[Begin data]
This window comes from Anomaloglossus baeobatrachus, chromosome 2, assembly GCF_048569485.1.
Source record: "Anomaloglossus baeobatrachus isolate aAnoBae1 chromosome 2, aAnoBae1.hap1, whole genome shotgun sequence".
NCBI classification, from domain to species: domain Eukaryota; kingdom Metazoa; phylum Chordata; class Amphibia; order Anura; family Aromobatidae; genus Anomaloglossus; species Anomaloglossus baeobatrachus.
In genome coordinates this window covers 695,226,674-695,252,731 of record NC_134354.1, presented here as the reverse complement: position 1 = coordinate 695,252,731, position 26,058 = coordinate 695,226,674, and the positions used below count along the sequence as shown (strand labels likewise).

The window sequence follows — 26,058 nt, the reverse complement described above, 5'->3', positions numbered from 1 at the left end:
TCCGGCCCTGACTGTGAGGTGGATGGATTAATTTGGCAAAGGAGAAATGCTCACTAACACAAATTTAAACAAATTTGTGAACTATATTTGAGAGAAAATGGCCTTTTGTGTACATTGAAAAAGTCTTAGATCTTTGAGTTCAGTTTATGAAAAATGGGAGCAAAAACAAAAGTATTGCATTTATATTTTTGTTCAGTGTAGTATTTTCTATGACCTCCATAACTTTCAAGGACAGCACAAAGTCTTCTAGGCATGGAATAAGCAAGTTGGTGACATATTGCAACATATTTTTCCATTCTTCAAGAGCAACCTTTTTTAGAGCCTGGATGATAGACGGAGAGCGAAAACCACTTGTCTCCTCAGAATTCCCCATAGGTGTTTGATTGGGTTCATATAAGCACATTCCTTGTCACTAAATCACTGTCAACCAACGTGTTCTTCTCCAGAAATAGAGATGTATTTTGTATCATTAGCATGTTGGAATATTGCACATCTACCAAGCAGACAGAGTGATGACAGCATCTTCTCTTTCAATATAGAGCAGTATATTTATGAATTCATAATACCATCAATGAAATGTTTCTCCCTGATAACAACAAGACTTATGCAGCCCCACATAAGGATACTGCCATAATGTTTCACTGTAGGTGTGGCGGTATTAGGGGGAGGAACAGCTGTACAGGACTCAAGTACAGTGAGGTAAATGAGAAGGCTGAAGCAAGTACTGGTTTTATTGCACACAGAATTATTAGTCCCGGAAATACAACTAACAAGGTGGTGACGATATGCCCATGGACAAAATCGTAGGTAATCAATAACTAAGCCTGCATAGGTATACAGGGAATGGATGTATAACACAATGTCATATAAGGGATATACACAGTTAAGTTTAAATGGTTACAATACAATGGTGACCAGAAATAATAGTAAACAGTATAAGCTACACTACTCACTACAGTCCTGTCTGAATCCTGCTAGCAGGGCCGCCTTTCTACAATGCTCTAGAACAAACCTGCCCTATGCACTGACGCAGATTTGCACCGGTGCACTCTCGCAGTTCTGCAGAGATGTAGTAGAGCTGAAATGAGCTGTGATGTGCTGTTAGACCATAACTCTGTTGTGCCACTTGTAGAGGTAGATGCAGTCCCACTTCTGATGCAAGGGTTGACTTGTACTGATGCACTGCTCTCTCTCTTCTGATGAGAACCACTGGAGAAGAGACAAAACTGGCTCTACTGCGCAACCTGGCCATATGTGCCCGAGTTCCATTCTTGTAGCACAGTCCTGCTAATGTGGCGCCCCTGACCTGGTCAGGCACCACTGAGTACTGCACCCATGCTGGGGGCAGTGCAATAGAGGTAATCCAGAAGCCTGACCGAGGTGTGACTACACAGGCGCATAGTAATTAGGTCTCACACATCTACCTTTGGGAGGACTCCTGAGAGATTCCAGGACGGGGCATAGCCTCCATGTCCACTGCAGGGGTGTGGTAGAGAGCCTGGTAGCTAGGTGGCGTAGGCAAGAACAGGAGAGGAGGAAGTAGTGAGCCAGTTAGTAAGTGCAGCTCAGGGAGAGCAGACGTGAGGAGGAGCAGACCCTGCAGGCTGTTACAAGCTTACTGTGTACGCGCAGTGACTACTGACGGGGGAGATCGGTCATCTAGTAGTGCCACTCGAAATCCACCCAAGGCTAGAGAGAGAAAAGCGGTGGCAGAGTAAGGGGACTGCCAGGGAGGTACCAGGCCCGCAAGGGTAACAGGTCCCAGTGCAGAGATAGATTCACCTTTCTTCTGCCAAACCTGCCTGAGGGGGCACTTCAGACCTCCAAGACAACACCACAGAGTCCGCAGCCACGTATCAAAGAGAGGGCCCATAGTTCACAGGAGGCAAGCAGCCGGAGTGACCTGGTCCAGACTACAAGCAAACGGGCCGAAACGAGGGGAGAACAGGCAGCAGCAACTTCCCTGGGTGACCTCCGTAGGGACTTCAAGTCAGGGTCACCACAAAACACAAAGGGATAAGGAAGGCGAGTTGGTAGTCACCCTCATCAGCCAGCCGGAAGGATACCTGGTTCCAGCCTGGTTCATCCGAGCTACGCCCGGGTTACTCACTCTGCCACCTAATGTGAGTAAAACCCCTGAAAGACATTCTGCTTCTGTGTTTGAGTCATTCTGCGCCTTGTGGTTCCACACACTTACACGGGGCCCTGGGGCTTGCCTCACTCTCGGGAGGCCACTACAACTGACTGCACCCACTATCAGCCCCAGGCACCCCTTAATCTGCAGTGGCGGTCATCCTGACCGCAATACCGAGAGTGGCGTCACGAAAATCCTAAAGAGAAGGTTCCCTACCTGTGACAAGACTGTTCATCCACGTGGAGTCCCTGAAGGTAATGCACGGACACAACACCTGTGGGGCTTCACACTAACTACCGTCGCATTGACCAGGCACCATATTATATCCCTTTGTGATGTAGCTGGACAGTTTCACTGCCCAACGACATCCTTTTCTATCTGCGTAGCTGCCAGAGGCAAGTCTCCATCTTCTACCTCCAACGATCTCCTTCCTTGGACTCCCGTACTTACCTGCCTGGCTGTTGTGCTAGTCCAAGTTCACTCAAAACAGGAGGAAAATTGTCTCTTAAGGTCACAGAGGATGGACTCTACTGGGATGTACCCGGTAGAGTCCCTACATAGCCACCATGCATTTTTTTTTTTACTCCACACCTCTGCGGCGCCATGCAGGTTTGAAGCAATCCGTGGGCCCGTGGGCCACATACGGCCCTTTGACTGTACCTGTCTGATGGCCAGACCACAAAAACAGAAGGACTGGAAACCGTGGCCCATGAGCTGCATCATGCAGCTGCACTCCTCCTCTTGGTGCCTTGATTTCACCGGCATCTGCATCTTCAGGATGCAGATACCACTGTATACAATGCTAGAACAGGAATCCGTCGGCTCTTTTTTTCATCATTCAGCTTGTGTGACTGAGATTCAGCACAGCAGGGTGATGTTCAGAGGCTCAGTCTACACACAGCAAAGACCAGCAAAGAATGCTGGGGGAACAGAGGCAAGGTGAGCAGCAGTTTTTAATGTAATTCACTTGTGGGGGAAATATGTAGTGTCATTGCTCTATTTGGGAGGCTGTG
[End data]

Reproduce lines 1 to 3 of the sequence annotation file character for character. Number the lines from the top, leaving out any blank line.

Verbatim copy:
This window comes from Anomaloglossus baeobatrachus, chromosome 2, assembly GCF_048569485.1.
Source record: "Anomaloglossus baeobatrachus isolate aAnoBae1 chromosome 2, aAnoBae1.hap1, whole genome shotgun sequence".
NCBI classification, from domain to species: domain Eukaryota; kingdom Metazoa; phylum Chordata; class Amphibia; order Anura; family Aromobatidae; genus Anomaloglossus; species Anomaloglossus baeobatrachus.